With a wide variety of daily sunscreens on the market, it can be challenging to find the right one. From all-physical mineral sunscreens to chemical formulations, how do you know which sunscreen is the best choice for your skin?

One of the best ways to keep skin healthy and looking good is using daily sun protection and limiting your sun exposure. Sunscreens help shield you from the sun's dangerous ultraviolet (UV) rays in two ways. Some work by scattering the light, reflecting it away from your body. This type of sunscreen is usually referred to as a physical sunscreen (or mineral). While others, often referred to as chemical sunscreens use active ingredients that absorb UV radiation before it’s able to penetrate the skin.

The Environmental Protection Agency (EPA) estimates that up to 90% of skin changes associated with aging are likely caused by a lifetime's exposure to UVA rays.

all-physical broad spectrum sunscreen

There are two types of UV rays that breach the ozone layer and cause damage to the skin. UVA rays penetrate the layers of the skin, causing free radicals and premature aging. Research has shown that ultraviolet A rays (UVA) also increase your skin cancer risk. While UVA rays don't cause sunburn, they penetrate deeply into skin and cause wrinkles.

UVB rays cause tanning and burning on the upper layers of the skin. UVB rays will usually burn the superficial layers of your skin. They play a key role in the development of skin cancer.

Protect Skin From Sun Damage

Below we’ll explain some of the differences between all-physical sunscreens vs chemical, along with some tips to help you select the right sunscreen for your skin.

First off, according to the American Academy of Dermatology when selecting a sunscreen ensure it offers the following: Broad-spectrum protection (protects against UVA and UVB rays), SPF 30 or higher, and water resistance. In addition to wearing sunscreen daily, follow these sun safety tips.

What’s the difference? Physical sunscreens vs Chemical sunscreens

Physical sunscreens

Physical sunscreens (often referred to as mineral sunscreens) use UV filters that reflect, scatter and block the sun’s rays.

  • Titanium Dioxide and Zinc Oxide are the only physical UV filters approved by the FDA for sun protection.

  • All-physical UV filters block from both UVA and UVB rays.

  • Titanium Dioxide is a naturally occurring mineral with a distinct, white pigment. In skincare and cosmetics, titanium dioxide is used for its UV-reflective properties and for its ability to remain stable when exposed to UV radiation. Unlike many chemical UV filters, titanium dioxide does not degrade in the sun.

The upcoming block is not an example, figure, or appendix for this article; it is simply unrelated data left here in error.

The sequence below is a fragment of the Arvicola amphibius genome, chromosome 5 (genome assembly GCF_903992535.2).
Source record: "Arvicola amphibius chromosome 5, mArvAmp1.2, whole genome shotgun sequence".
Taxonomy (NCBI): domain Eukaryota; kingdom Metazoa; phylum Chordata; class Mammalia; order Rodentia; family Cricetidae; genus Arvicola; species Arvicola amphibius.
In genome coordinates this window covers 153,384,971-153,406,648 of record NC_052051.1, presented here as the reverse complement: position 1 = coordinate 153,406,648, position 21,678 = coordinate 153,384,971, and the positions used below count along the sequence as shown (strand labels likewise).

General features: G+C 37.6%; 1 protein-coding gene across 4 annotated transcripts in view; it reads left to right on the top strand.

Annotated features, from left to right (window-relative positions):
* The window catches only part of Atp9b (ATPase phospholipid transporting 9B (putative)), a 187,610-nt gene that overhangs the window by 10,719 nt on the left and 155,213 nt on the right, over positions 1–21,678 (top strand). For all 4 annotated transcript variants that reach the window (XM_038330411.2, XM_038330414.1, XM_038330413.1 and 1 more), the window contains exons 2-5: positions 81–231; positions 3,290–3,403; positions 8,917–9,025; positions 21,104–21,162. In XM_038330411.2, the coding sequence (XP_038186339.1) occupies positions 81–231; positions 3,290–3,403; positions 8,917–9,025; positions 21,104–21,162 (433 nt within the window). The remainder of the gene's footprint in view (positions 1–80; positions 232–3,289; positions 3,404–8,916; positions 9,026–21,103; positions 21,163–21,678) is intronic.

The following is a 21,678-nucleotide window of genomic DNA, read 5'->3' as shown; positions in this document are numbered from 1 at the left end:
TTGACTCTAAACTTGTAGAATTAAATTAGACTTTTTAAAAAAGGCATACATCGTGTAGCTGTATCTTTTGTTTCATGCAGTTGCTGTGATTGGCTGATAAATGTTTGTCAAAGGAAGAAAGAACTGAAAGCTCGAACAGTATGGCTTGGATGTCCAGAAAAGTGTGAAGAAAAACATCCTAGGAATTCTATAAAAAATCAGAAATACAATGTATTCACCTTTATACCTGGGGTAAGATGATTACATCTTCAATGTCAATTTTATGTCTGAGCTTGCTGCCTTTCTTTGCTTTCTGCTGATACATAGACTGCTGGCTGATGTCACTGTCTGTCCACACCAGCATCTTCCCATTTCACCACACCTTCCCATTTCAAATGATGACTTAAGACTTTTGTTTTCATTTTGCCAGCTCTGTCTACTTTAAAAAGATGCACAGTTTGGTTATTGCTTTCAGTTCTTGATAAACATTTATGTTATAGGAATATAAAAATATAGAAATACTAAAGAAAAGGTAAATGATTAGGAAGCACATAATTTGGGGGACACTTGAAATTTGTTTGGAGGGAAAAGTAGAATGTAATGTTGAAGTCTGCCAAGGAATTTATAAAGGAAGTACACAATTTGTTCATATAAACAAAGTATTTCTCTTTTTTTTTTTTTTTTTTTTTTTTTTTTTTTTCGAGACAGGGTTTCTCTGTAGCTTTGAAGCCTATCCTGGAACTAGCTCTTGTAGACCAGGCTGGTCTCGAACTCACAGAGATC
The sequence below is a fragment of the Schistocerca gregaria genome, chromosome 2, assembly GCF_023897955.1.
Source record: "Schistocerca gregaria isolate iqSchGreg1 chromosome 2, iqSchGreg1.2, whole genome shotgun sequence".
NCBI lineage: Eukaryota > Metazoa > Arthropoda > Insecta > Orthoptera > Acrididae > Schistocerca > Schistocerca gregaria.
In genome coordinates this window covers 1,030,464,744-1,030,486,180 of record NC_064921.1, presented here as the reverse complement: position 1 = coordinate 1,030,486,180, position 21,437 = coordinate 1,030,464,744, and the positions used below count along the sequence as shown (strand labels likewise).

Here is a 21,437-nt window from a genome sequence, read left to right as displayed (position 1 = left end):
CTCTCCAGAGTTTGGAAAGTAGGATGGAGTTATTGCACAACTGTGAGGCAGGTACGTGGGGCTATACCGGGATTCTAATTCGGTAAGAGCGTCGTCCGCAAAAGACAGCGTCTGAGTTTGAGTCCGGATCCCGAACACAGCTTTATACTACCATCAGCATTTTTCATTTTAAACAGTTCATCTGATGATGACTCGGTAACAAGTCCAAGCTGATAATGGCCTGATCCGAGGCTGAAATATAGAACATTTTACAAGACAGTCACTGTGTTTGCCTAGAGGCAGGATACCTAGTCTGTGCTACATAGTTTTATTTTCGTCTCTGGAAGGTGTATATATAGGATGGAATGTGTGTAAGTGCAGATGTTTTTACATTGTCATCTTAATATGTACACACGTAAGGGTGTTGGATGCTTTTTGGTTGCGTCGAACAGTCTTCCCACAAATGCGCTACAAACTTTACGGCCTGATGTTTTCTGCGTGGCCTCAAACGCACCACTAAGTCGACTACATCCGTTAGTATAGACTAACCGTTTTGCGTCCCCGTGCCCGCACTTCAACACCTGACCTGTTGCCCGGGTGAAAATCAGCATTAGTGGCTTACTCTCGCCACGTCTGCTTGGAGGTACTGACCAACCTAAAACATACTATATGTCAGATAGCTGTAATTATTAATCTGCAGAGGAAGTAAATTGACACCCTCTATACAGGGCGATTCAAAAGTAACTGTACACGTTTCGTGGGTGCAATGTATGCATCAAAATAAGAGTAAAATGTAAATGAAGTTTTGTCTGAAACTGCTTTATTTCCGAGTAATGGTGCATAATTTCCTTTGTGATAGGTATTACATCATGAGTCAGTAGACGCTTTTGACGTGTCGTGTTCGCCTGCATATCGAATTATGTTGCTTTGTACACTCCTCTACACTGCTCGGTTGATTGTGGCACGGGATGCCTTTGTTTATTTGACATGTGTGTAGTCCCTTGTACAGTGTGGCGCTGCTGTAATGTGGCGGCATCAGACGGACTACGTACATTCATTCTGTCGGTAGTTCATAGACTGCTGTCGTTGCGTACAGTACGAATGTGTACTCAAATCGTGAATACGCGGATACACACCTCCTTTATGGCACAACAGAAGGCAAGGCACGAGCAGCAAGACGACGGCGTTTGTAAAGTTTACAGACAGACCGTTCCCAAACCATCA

• Zinc Oxide is another mineral that can be found in nature, but some zinc oxide is manufactured synthetically. Like titanium dioxide, it physically scatters and reflects UV rays, preventing them from reaching the surface of the skin. Zinc oxide’s ability to block different types of (short and long) UV rays makes it one of the most effective sun protection products on the market at fighting the sun’s rays.

  • Usually physical sunscreens are the least likely to cause a reaction on the skin, so they are often a good choice for those with sensitive skin.

Product we suggest: New & Improved Triple Duty Plus Sunscreen SPF 35+ offers a 3-in-1 advantage: 100% all-physical formulation with broad-spectrum UVA/UVB sun protection, sheer tint for an even glow, and a new, advanced lipopeptide complex to help skin look firmer and smoother.


Chemical Sunscreens

Chemical sunscreens use active ingredients that absorb UV radiation, preventing them from penetrating the skin.

  • Most chemical UV filters protect from either UVA or UVB, but not both. While all-physical UV filters block from both UVA and UVB rays. However, some widely available sunscreens contain both physical and chemical ingredients to provide broad spectrum protection.

  • Some of the most common active UV filter chemical ingredients include: Para-aminobenzic acid (PABA), Avobenzone, Homosalate, Octisalate, Octinoxate, Oxybenzone.

  • According to Environmental Working Group certain chemical ingredients have a higher rate of allergic reactions as well as may affect certain hormones like estrogen.

  • Over time, some chemical filters may slowly break down and degrade in the sun, releasing heat.

If you have concerns about sunscreens, it’s always a good idea check with your doctor or dermatologist on the best sunscreen for your health and lifestyle.

Protect Skin From Sun Damage

It’s important to remember that sunscreen is a necessary addition to your everyday skin care routine —especially on overcast and cold days because the sun’s rays are still present and strong. It’s never too late to begin protecting your skin! An added bonus to protecting your skin is preventing premature aging.

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Revercel combines physician-strength ingredients to prevent and correct at the cellular level – long before the signs of aging skin are visible.  

Revercel products are developed and tested by a Dermatologist and a Preventive Medicine specialist in Campbell, CA.